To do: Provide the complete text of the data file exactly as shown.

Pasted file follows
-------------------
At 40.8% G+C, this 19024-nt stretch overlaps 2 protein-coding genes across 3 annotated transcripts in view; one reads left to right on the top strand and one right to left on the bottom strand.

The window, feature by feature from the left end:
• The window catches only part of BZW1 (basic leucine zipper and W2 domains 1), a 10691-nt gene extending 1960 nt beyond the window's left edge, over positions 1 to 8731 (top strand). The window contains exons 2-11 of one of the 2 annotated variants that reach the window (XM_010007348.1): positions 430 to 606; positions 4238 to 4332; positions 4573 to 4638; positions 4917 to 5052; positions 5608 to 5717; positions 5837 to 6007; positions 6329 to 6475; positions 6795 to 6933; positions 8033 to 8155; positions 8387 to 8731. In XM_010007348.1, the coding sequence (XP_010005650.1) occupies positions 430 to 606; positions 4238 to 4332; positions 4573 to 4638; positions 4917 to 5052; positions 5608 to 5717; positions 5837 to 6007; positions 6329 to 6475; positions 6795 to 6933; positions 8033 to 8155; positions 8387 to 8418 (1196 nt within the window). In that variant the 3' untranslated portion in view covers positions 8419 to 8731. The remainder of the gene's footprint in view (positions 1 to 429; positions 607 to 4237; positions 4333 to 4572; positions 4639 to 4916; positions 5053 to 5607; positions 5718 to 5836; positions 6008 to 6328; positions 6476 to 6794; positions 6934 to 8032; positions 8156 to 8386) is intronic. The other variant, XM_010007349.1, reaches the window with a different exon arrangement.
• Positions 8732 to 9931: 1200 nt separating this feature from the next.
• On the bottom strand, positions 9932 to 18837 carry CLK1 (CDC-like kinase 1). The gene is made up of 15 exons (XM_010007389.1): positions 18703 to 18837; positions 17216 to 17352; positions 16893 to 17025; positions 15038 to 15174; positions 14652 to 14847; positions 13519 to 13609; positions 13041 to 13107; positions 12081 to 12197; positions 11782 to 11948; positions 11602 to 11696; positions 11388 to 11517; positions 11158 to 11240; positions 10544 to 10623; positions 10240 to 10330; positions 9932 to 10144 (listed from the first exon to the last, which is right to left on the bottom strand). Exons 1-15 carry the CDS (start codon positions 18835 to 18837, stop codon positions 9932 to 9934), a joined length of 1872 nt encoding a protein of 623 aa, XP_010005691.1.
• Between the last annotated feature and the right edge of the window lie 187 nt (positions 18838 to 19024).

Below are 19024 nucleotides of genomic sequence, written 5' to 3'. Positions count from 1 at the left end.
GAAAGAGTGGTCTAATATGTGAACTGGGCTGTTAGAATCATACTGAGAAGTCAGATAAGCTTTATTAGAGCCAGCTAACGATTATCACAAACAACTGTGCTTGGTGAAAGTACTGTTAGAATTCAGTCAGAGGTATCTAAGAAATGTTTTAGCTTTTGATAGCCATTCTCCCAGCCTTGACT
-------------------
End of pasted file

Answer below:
At 40.8% G+C, this 19024-nt stretch overlaps 2 protein-coding genes across 3 annotated transcripts in view; one reads left to right on the top strand and one right to left on the bottom strand.

The window, feature by feature from the left end:
• The window catches only part of BZW1 (basic leucine zipper and W2 domains 1), a 10691-nt gene extending 1960 nt beyond the window's left edge, over positions 1 to 8731 (top strand). The window contains exons 2-11 of one of the 2 annotated variants that reach the window (XM_010007348.1): positions 430 to 606; positions 4238 to 4332; positions 4573 to 4638; positions 4917 to 5052; positions 5608 to 5717; positions 5837 to 6007; positions 6329 to 6475; positions 6795 to 6933; positions 8033 to 8155; positions 8387 to 8731. In XM_010007348.1, the coding sequence (XP_010005650.1) occupies positions 430 to 606; positions 4238 to 4332; positions 4573 to 4638; positions 4917 to 5052; positions 5608 to 5717; positions 5837 to 6007; positions 6329 to 6475; positions 6795 to 6933; positions 8033 to 8155; positions 8387 to 8418 (1196 nt within the window). In that variant the 3' untranslated portion in view covers positions 8419 to 8731. The remainder of the gene's footprint in view (positions 1 to 429; positions 607 to 4237; positions 4333 to 4572; positions 4639 to 4916; positions 5053 to 5607; positions 5718 to 5836; positions 6008 to 6328; positions 6476 to 6794; positions 6934 to 8032; positions 8156 to 8386) is intronic. The other variant, XM_010007349.1, reaches the window with a different exon arrangement.
• Positions 8732 to 9931: 1200 nt separating this feature from the next.
• On the bottom strand, positions 9932 to 18837 carry CLK1 (CDC-like kinase 1). The gene is made up of 15 exons (XM_010007389.1): positions 18703 to 18837; positions 17216 to 17352; positions 16893 to 17025; positions 15038 to 15174; positions 14652 to 14847; positions 13519 to 13609; positions 13041 to 13107; positions 12081 to 12197; positions 11782 to 11948; positions 11602 to 11696; positions 11388 to 11517; positions 11158 to 11240; positions 10544 to 10623; positions 10240 to 10330; positions 9932 to 10144 (listed from the first exon to the last, which is right to left on the bottom strand). Exons 1-15 carry the CDS (start codon positions 18835 to 18837, stop codon positions 9932 to 9934), a joined length of 1872 nt encoding a protein of 623 aa, XP_010005691.1.
• Between the last annotated feature and the right edge of the window lie 187 nt (positions 18838 to 19024).

Below are 19024 nucleotides of genomic sequence, written 5' to 3'. Positions count from 1 at the left end.
GAAAGAGTGGTCTAATATGTGAACTGGGCTGTTAGAATCATACTGAGAAGTCAGATAAGCTTTATTAGAGCCAGCTAACGATTATCACAAACAACTGTGCTTGGTGAAAGTACTGTTAGAATTCAGTCAGAGGTATCTAAGAAATGTTTTAGCTTTTGATAGCCATTCTCCCAGCCTTGACT